The Bank of England opened in rented accommodation on Cheapside in London in 1694. Today, it’s based in a building on nearby Threadneedle Street which covers three acres. Our collection shows how the exterior of its building has changed since the site was purchased in 1724.
For its first 40 years the Bank of England rented its main premises.
The first of these was Mercers' Hall in Cheapside. The Bank opened here in 1694 with 19 staff.
The Bank of England in ye Poultry
At the end of 1694 the Bank of England moved to nearby Grocers Hall where it had more space. It stayed here for the next forty years during which time the number of its staff increased.
The people running the Bank began to think about buying a site and building more suitable premises.
Sir John Houblon’s House
In 1724 the Bank of England bought a site on Threadneedle Street.
The most important building here was this large house which had belonged to Sir John Houblon, the Bank’s first Governor. It was demolished to make way for the new building.
A Perspective View of the Bank of England
George Sampson (d. 1759) was chosen as the architect for the Bank of England’s new building on Threadneedle Street.
The building he designed was deep and narrow. The public rooms were towards the front and more private offices were arranged around the quadrangle at the back.
A View of the Old Bank of England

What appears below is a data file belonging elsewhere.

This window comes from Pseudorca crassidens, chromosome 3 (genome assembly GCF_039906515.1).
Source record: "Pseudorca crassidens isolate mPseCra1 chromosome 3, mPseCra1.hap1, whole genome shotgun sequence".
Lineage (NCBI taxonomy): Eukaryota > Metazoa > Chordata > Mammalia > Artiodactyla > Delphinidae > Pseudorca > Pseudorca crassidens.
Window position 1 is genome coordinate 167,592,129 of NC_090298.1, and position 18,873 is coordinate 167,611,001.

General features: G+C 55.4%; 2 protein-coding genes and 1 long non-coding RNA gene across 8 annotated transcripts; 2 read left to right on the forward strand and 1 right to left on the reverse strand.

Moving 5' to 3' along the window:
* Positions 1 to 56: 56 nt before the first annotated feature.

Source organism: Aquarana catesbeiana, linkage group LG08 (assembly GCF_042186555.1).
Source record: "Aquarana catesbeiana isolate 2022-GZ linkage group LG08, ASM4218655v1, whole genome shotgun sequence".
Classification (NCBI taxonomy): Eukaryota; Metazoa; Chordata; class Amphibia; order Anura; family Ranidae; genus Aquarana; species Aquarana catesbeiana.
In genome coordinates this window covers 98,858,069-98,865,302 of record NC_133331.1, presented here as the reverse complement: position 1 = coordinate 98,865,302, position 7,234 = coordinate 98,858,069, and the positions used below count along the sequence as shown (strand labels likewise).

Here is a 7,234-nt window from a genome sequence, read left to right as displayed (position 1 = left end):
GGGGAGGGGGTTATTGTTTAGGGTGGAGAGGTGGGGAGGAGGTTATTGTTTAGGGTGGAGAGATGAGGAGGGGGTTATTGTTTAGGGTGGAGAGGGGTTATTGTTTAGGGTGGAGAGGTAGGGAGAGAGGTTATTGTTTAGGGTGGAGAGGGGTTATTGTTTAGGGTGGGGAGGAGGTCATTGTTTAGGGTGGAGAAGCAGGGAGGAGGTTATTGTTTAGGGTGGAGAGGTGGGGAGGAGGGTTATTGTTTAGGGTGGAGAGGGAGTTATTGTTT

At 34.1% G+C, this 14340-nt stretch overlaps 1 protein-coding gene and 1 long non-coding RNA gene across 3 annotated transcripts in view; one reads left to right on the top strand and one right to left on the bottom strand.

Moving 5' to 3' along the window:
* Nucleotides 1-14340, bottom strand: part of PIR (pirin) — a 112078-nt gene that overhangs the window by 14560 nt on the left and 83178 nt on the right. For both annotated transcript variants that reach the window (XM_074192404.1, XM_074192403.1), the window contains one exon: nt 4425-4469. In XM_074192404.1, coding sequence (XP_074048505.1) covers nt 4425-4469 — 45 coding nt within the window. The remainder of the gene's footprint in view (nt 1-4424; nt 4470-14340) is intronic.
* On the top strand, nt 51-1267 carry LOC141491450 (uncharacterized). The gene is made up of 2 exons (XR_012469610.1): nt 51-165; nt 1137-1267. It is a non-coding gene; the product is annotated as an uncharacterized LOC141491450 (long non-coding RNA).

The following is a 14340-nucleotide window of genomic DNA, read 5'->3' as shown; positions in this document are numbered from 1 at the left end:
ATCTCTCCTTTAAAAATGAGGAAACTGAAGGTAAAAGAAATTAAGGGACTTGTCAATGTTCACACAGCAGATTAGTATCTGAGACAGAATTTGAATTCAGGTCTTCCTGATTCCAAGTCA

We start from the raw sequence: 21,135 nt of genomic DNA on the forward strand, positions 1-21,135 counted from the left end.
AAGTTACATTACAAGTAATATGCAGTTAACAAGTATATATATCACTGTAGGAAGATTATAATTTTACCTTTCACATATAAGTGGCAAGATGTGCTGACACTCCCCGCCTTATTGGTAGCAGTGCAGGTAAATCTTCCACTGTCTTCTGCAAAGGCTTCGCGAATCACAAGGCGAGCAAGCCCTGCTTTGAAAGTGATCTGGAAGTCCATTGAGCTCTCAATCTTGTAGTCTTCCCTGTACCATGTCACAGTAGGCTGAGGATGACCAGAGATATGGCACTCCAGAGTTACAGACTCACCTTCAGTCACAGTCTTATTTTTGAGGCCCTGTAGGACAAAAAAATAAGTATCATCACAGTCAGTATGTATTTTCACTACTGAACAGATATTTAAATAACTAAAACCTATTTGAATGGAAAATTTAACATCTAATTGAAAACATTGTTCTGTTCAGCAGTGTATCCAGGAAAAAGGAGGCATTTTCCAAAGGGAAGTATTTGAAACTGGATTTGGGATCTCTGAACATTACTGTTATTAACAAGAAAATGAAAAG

In late 1700s, architect Robert Taylor (1714–1788) added two wings to the Threadneedle Street building.
The first wing was added to the east of the central block in the 1760s. The second wing was added to the west of the central block in the 1780s. You can see both in this painting by Thomas Shepherd.
The Bank of England and the Royal Exchange
William Marlow (1740–1813) painted this view of the Bank of England and the old Royal Exchange from Bank junction.
It shows the wings added by Robert Taylor. You can see St Bartholomew's Church on the right. This church was demolished by 1841.
Bank of England
John Soane (1753–1837) was appointed as the Bank of England’s architect in 1788. Soane rebuilt much of the Threadneedle Street building.
This is a painting of the building at that time from the direction of Mansion House.
The Bank from Mansion House
There were no significant changes to the Bank of England between 1823 and 1921. So by the 20th century, it clearly needed updating.
The architect Herbert Baker (1862–1946) completely rebuilt it between 1921 and 1942. Since then, its exterior has remained unchanged.